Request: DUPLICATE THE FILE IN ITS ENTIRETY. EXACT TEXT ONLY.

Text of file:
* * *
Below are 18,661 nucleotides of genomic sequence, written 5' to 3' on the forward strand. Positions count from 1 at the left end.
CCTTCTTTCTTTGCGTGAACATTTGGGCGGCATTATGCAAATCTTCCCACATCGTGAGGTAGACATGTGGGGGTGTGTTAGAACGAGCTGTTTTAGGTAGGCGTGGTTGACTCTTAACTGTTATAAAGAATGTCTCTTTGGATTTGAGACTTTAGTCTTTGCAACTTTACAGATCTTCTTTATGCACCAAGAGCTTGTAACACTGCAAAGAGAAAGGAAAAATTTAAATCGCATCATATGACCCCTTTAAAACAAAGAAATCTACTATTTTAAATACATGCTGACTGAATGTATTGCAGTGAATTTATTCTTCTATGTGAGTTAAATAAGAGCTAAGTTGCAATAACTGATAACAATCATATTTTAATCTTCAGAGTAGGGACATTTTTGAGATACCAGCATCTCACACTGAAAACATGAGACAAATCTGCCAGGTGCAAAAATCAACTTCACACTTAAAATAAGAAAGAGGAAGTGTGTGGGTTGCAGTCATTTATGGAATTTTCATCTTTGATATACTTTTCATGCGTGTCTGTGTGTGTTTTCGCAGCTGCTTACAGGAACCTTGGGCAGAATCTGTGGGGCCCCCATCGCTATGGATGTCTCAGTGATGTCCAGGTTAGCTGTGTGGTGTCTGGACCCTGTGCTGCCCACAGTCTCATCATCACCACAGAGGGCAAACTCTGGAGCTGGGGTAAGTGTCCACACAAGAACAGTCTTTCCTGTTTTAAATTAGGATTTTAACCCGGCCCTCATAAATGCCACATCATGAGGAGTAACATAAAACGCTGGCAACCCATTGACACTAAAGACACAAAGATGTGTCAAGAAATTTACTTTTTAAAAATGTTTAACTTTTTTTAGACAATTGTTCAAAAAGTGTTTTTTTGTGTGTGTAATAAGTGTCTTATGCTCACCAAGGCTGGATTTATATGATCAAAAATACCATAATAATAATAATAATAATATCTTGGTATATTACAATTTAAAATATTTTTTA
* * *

Below are 18,661 nucleotides of genomic sequence, written 5' to 3' on the forward strand. Positions count from 1 at the left end.
CCTTCTTTCTTTGCGTGAACATTTGGGCGGCATTATGCAAATCTTCCCACATCGTGAGGTAGACATGTGGGGGTGTGTTAGAACGAGCTGTTTTAGGTAGGCGTGGTTGACTCTTAACTGTTATAAAGAATGTCTCTTTGGATTTGAGACTTTAGTCTTTGCAACTTTACAGATCTTCTTTATGCACCAAGAGCTTGTAACACTGCAAAGAGAAAGGAAAAATTTAAATCGCATCATATGACCCCTTTAAAACAAAGAAATCTACTATTTTAAATACATGCTGACTGAATGTATTGCAGTGAATTTATTCTTCTATGTGAGTTAAATAAGAGCTAAGTTGCAATAACTGATAACAATCATATTTTAATCTTCAGAGTAGGGACATTTTTGAGATACCAGCATCTCACACTGAAAACATGAGACAAATCTGCCAGGTGCAAAAATCAACTTCACACTTAAAATAAGAAAGAGGAAGTGTGTGGGTTGCAGTCATTTATGGAATTTTCATCTTTGATATACTTTTCATGCGTGTCTGTGTGTGTTTTCGCAGCTGCTTACAGGAACCTTGGGCAGAATCTGTGGGGCCCCCATCGCTATGGATGTCTCAGTGATGTCCAGGTTAGCTGTGTGGTGTCTGGACCCTGTGCTGCCCACAGTCTCATCATCACCACAGAGGGCAAACTCTGGAGCTGGGGTAAGTGTCCACACAAGAACAGTCTTTCCTGTTTTAAATTAGGATTTTAACCCGGCCCTCATAAATGCCACATCATGAGGAGTAACATAAAACGCTGGCAACCCATTGACACTAAAGACACAAAGATGTGTCAAGAAATTTACTTTTTAAAAATGTTTAACTTTTTTTAGACAATTGTTCAAAAAGTGTTTTTTTGTGTGTGTAATAAGTGTCTTATGCTCACCAAGGCTGGATTTATATGATCAAAAATACCATAATAATAATAATAATAATATCTTGGTATATTACAATTTAAAATATTTTTTA